Challenges

Since aggregate reporting relies on accumulating information already written by other outlets. Tanasia explains that her biggest challenge when writing was presenting the same story in a different way without regurgitating the same things. Moreover, the challenges ahead include growing her investigative reporting skills.

Her new job is as a remote Real-Time News Reporter at McClatchy publishing company that owns multiple newspapers around the united states. Their focus is more on “original reporting” and she hopes here she’ll get the freedom or reporting more on topics that she is interested like, Wellness, Mental Health, and advocating for the African American community.

Tools of the Trade

With an exciting shift to a more original reporting style, I ask, where does the news get their news from? Apparently there are many ways from having someone listening to a police scanner, to using social media in combination with specialized programs that find patterns in large sets of data. This is called data mining and when used in conjunction with Twitter, generates tweets in real-time, from all over the world. News stations use this to see what everyone is talking about and it allows immediate contact them for soundbites, quotes, or interviews. This helps facilitate the fast turn around time we see in today’s 24-hour news cycle.

Strives in journalism were always attributed to advancements in technology but the most important sources of breaking news come from your connections. The most important thing a journalist need is a working contact list. Tanasia has been accumulating a list of contacts since college: ranging from local police departments, public relations offices, media relations offices, university connections, field-experts, hospital connections, and even personal connections (like how I got this interview).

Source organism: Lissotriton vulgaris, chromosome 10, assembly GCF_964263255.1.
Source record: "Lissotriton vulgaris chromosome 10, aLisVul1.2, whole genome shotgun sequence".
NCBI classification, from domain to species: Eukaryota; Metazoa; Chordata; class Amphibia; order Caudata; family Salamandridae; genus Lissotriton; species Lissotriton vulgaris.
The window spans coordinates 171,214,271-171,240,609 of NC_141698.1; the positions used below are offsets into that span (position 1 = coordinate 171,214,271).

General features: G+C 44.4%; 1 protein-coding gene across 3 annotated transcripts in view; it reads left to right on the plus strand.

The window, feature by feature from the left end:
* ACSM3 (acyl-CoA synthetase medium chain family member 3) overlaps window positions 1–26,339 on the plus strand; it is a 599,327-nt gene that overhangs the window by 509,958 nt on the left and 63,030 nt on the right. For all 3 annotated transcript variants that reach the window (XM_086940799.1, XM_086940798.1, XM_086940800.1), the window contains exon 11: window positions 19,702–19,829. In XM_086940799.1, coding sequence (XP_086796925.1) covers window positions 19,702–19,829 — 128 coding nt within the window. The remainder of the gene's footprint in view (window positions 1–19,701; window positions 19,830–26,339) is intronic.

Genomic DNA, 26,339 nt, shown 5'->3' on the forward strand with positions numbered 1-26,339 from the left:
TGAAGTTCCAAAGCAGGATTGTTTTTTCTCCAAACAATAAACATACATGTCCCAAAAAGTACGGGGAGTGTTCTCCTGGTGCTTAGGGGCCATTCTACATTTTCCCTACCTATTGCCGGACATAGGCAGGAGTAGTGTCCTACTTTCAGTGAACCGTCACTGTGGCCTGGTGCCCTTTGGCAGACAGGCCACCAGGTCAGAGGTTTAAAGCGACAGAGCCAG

Essential Skills

  • Most Important: Writing, Reporting, Interviewing
  • Grammar and Spelling: Proofread your articles as much as possible before submitting so it doesn’t slow down the process
  • Digital, sound, and video editing: Premiere Pro & Finalcut
  • How to write scripts for TV

Advice : Network, Network, Network

  • A career in journalism relies on connections. The best advice given to Tanasia was to find a mentor who’s willing to teach, guide, and get you through the door. “If you don’t have one watch others that are already doing what you want to do and don’t be afraid to emulate them.”
    • Jovita Moore is an American news anchor at WSB-TV
    • Jade Jackson is a Multimedia Journalist who posts videos on how to write scripts, report stories, shoots, and edit their own footage. Also known as a “One-Man Band”
  • Set up a professional twitter specifically for networking and interact with others in the field.
  • Join organizations and attend networking events to make connections in the field.

“Just Keep Going!” is the message Tanasia leaves aspiring journalists with. It’s hard not to feel discouraged but if you keep writing and putting yourself out their doors will open up for you.

If you’d like to learn how Kennesaw State University helped in preparing Tanasia for a career in Journalism check out: Tanasia Kenney: Taking Advantage of Student Resources